He agreed that a lot of research is taking place, but he worried that it is not happening in the Arts and Sciences. In a recent search for articles on deforestation in leading economics journals, he found one in the last 13 years. The social sciences need to confront this challenge, he said.


Sen. Litwak thought a Ph.D. program is a limited way to attack the issue Prof. Sachs had raised. He called instead for a rethinking across the University of possibilities for collaboration.


President Bollinger reminded Sen. Litwak that the globalization task force gearing up now will address the University’s direction in different disciplines in a comprehensive way. The planning initiative now under way in the natural sciences will address connections with other parts of the university. There will also be a planning effort in the humanities in due course.


Prof. Sachs said the Earth Institute is grappling daily with some of the challenges Sen. Litwak had raised, and he would be happy to discuss them further with him.


A senator asked what career path graduates of the proposed Ph.D. program might follow. Prof. Sachs expected Columbia to lead a broad movement to address global issues in sustainable development. The new interdisciplinary approach, which may become a discipline in its own right over time, will provide ample job opportunities in academic centers, international institutions, and government, he said..


The Senate unanimously approved the proposal by voice vote.


            --Resolution to Establish an M.A. Program in Climate and Society (Education): Sen. Moss-Salentijn presented the program.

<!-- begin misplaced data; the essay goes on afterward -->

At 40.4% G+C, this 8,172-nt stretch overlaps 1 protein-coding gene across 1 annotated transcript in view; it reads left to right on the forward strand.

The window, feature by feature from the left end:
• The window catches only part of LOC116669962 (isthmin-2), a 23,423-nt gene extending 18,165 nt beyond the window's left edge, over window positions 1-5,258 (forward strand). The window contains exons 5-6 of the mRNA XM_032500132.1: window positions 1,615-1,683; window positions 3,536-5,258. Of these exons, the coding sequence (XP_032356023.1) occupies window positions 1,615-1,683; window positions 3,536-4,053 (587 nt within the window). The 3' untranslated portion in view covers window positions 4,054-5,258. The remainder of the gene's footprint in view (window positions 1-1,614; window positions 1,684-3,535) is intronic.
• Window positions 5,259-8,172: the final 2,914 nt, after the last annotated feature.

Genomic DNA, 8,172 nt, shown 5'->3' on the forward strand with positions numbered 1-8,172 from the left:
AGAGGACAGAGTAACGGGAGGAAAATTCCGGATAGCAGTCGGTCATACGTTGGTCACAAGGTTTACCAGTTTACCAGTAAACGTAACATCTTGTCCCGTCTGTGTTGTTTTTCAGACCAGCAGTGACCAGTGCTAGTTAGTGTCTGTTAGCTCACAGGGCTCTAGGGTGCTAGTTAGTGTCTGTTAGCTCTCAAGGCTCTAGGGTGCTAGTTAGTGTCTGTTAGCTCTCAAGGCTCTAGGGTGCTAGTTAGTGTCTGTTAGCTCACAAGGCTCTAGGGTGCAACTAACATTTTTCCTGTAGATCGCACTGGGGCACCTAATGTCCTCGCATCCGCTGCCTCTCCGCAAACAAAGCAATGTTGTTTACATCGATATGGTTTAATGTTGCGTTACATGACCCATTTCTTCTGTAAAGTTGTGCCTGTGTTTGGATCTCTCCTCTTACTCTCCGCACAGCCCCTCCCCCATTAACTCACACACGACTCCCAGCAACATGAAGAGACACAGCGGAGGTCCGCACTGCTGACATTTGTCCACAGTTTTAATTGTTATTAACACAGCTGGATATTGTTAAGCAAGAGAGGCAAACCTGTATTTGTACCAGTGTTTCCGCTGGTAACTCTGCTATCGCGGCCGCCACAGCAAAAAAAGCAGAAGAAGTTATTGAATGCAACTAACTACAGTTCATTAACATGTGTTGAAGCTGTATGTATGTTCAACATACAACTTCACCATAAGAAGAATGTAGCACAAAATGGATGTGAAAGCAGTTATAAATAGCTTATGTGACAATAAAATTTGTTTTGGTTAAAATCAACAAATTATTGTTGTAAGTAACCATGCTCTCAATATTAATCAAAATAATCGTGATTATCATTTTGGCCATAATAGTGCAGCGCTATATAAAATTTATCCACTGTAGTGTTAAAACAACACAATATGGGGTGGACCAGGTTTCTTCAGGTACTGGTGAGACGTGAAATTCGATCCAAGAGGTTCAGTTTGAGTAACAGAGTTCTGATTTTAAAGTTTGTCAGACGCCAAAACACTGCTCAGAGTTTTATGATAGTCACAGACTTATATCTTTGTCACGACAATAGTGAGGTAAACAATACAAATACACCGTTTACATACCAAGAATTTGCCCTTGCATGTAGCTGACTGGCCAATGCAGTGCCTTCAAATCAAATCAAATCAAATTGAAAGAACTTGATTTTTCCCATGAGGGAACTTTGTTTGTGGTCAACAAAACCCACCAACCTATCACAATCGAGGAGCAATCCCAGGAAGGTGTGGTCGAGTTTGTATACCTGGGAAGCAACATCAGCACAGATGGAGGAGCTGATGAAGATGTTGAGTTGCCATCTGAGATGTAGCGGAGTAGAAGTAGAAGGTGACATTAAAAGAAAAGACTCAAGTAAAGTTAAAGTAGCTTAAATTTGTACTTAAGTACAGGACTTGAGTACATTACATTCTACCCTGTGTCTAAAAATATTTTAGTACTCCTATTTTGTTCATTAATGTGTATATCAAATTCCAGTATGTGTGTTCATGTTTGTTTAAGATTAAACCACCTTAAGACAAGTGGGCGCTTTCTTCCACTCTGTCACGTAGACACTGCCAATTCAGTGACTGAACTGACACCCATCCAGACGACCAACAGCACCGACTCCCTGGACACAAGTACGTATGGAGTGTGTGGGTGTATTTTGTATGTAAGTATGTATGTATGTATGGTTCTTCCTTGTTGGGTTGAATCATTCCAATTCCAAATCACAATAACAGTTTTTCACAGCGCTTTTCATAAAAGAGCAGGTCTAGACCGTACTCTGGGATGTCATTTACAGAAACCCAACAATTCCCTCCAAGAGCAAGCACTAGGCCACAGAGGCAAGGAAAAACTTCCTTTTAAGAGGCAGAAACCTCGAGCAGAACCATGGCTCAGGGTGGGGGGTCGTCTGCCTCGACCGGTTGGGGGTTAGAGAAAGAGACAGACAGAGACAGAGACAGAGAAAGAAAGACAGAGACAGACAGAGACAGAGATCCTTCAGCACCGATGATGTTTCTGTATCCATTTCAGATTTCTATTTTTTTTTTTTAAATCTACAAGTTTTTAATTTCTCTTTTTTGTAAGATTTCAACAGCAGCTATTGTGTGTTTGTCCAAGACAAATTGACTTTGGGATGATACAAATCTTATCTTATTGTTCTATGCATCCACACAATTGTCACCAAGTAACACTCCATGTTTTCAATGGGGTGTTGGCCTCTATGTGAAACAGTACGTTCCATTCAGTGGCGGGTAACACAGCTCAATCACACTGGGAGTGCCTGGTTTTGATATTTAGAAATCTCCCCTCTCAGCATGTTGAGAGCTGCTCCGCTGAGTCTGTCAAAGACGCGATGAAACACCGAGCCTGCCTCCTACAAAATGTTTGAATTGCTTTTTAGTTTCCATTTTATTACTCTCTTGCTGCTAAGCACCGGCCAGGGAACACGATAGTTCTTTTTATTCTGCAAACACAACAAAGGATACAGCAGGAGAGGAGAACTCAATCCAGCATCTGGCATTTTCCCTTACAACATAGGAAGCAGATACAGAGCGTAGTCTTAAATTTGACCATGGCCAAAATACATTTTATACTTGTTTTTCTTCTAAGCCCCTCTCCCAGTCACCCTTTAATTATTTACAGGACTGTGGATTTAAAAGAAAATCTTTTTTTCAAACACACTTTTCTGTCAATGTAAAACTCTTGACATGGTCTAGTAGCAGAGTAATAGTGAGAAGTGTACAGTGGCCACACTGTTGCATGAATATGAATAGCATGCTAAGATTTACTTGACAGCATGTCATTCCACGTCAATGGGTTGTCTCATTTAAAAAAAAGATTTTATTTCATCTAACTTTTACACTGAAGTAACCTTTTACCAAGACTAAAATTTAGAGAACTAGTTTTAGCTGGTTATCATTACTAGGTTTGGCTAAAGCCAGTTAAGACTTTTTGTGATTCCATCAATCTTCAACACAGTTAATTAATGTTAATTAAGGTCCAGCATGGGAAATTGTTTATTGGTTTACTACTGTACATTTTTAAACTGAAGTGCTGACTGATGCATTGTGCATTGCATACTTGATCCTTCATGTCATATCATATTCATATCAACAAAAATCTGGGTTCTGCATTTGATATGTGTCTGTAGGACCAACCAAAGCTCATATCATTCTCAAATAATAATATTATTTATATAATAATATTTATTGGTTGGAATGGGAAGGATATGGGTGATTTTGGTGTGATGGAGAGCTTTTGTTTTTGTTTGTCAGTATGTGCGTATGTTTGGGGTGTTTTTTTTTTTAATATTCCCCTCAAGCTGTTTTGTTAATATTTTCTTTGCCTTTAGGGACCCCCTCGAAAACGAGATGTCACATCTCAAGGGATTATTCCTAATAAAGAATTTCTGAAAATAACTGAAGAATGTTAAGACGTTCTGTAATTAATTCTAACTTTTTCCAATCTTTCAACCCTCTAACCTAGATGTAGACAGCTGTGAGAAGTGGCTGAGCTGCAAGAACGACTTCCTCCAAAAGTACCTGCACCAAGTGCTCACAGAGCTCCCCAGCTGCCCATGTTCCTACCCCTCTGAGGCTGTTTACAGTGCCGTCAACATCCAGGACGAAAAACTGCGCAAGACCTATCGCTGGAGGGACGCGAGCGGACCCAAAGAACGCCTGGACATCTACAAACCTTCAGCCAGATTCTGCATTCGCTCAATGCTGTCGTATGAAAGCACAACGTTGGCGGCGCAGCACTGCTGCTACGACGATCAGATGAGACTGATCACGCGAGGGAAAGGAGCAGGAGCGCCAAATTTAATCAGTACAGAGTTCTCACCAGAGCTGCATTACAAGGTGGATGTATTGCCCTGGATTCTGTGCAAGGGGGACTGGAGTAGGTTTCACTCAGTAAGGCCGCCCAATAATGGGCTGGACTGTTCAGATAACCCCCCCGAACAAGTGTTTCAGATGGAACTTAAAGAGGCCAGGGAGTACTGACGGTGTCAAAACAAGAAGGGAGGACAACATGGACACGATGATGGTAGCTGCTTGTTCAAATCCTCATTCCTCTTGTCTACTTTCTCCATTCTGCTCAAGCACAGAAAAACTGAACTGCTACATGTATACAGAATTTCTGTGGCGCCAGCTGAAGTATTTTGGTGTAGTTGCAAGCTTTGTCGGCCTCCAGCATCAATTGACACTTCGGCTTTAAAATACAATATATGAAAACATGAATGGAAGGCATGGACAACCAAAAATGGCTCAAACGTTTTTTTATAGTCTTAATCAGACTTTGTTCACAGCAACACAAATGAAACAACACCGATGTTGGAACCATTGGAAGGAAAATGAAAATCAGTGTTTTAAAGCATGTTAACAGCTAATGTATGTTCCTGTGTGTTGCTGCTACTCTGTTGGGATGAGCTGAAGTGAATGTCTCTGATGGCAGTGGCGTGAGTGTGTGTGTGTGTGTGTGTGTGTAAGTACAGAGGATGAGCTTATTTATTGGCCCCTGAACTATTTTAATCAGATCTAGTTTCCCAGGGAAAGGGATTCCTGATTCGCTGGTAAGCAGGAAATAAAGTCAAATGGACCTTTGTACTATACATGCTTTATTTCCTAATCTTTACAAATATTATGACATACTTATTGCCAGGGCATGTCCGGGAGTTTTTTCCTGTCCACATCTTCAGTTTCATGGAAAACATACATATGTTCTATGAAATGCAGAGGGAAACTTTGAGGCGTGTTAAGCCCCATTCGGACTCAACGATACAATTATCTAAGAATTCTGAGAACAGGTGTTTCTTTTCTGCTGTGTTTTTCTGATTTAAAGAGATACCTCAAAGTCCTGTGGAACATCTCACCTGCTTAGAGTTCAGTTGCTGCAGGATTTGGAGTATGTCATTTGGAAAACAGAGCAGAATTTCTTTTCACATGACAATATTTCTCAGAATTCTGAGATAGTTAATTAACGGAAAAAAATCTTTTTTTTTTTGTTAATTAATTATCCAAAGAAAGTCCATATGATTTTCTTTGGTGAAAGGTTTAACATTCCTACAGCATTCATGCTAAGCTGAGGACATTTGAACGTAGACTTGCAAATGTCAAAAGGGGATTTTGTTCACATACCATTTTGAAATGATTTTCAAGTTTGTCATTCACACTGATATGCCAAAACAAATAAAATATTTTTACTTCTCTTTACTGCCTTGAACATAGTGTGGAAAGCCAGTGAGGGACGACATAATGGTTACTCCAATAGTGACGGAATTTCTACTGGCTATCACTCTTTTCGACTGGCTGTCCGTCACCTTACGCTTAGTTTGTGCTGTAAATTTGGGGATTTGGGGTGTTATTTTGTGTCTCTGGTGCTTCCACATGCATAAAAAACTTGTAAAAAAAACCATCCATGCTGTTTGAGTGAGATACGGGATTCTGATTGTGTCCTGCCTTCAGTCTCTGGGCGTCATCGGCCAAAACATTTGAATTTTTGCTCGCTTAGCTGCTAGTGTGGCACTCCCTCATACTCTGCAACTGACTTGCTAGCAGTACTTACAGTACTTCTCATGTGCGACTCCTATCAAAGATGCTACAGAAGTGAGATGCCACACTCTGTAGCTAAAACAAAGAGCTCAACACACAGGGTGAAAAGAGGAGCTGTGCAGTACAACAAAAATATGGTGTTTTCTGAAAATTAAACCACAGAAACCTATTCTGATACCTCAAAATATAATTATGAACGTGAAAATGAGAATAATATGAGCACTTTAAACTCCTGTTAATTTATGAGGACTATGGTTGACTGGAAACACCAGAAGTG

Sen. Bradley Bloch (Alum.) asked what the basis was for establishing a program in climate and society, as opposed to climate and architecture or climate and some other field. How will thinking about this pair of topics change in five years?


Sen. Moss-Salentijn took the point. She said there is a perceived need for this program now. As thinking changes, the program may adjust, although there may be new programs as well. She also saw no reason why a program couldn’t focus on this particular problem for as long as the approach is useful; if it’s no longer useful in 10 years, there’s no reason not to close it down. 

Many new “M.A. Only” programs were established with just such a trajectory in mind, she said.


Sen. Otero, noting that architecture instruction in this country started in departments of geology and mines, eventually branching out and forming separate schools, said there’s a case to be made for experimental programs. At the same time, it is important to be aware of steps already taken in the direction of the new experimental field and to include them in the curriculum.


Sen. Adler said the program appeared not to be thought out. He could not understand its admissions standards or its target audience. He said that unless a new master’s program is based in a separate school, it will inevitably remix and recombine programs and students that are already here.